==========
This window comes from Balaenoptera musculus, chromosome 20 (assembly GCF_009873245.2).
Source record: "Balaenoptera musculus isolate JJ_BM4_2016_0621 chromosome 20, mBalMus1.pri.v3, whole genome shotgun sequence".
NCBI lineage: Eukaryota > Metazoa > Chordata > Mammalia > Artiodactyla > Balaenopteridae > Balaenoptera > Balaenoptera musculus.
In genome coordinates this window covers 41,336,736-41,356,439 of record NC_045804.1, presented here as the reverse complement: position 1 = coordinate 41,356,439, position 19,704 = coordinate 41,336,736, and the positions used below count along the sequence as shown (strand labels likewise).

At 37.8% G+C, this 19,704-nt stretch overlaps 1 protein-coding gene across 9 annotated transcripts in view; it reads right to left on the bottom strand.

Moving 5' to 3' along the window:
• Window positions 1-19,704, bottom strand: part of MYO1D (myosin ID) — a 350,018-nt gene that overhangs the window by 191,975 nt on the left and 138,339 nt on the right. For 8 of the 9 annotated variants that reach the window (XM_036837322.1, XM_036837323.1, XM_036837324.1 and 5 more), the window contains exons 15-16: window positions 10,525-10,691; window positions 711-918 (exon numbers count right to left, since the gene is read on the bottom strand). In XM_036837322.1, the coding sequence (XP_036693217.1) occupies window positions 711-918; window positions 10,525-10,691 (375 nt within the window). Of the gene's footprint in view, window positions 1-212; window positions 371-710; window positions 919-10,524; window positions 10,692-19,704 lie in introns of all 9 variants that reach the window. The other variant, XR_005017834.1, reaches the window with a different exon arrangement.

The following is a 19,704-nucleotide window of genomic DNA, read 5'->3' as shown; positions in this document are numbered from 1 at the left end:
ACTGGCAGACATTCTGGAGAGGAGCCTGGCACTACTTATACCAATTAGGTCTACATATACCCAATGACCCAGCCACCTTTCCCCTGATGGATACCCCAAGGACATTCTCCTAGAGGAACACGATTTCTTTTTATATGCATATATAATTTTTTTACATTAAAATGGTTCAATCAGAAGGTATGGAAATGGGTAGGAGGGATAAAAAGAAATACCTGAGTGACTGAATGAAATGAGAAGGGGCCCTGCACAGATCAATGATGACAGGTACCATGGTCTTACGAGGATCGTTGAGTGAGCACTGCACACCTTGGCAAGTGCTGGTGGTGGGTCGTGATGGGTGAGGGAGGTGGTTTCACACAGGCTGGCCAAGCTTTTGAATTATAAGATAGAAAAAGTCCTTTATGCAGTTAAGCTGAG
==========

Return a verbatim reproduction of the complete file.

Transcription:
This window comes from Balaenoptera musculus, chromosome 20 (assembly GCF_009873245.2).
Source record: "Balaenoptera musculus isolate JJ_BM4_2016_0621 chromosome 20, mBalMus1.pri.v3, whole genome shotgun sequence".
NCBI lineage: Eukaryota > Metazoa > Chordata > Mammalia > Artiodactyla > Balaenopteridae > Balaenoptera > Balaenoptera musculus.
In genome coordinates this window covers 41,336,736-41,356,439 of record NC_045804.1, presented here as the reverse complement: position 1 = coordinate 41,356,439, position 19,704 = coordinate 41,336,736, and the positions used below count along the sequence as shown (strand labels likewise).

At 37.8% G+C, this 19,704-nt stretch overlaps 1 protein-coding gene across 9 annotated transcripts in view; it reads right to left on the bottom strand.

Moving 5' to 3' along the window:
• Window positions 1-19,704, bottom strand: part of MYO1D (myosin ID) — a 350,018-nt gene that overhangs the window by 191,975 nt on the left and 138,339 nt on the right. For 8 of the 9 annotated variants that reach the window (XM_036837322.1, XM_036837323.1, XM_036837324.1 and 5 more), the window contains exons 15-16: window positions 10,525-10,691; window positions 711-918 (exon numbers count right to left, since the gene is read on the bottom strand). In XM_036837322.1, the coding sequence (XP_036693217.1) occupies window positions 711-918; window positions 10,525-10,691 (375 nt within the window). Of the gene's footprint in view, window positions 1-212; window positions 371-710; window positions 919-10,524; window positions 10,692-19,704 lie in introns of all 9 variants that reach the window. The other variant, XR_005017834.1, reaches the window with a different exon arrangement.

The following is a 19,704-nucleotide window of genomic DNA, read 5'->3' as shown; positions in this document are numbered from 1 at the left end:
ACTGGCAGACATTCTGGAGAGGAGCCTGGCACTACTTATACCAATTAGGTCTACATATACCCAATGACCCAGCCACCTTTCCCCTGATGGATACCCCAAGGACATTCTCCTAGAGGAACACGATTTCTTTTTATATGCATATATAATTTTTTTACATTAAAATGGTTCAATCAGAAGGTATGGAAATGGGTAGGAGGGATAAAAAGAAATACCTGAGTGACTGAATGAAATGAGAAGGGGCCCTGCACAGATCAATGATGACAGGTACCATGGTCTTACGAGGATCGTTGAGTGAGCACTGCACACCTTGGCAAGTGCTGGTGGTGGGTCGTGATGGGTGAGGGAGGTGGTTTCACACAGGCTGGCCAAGCTTTTGAATTATAAGATAGAAAAAGTCCTTTATGCAGTTAAGCTGAG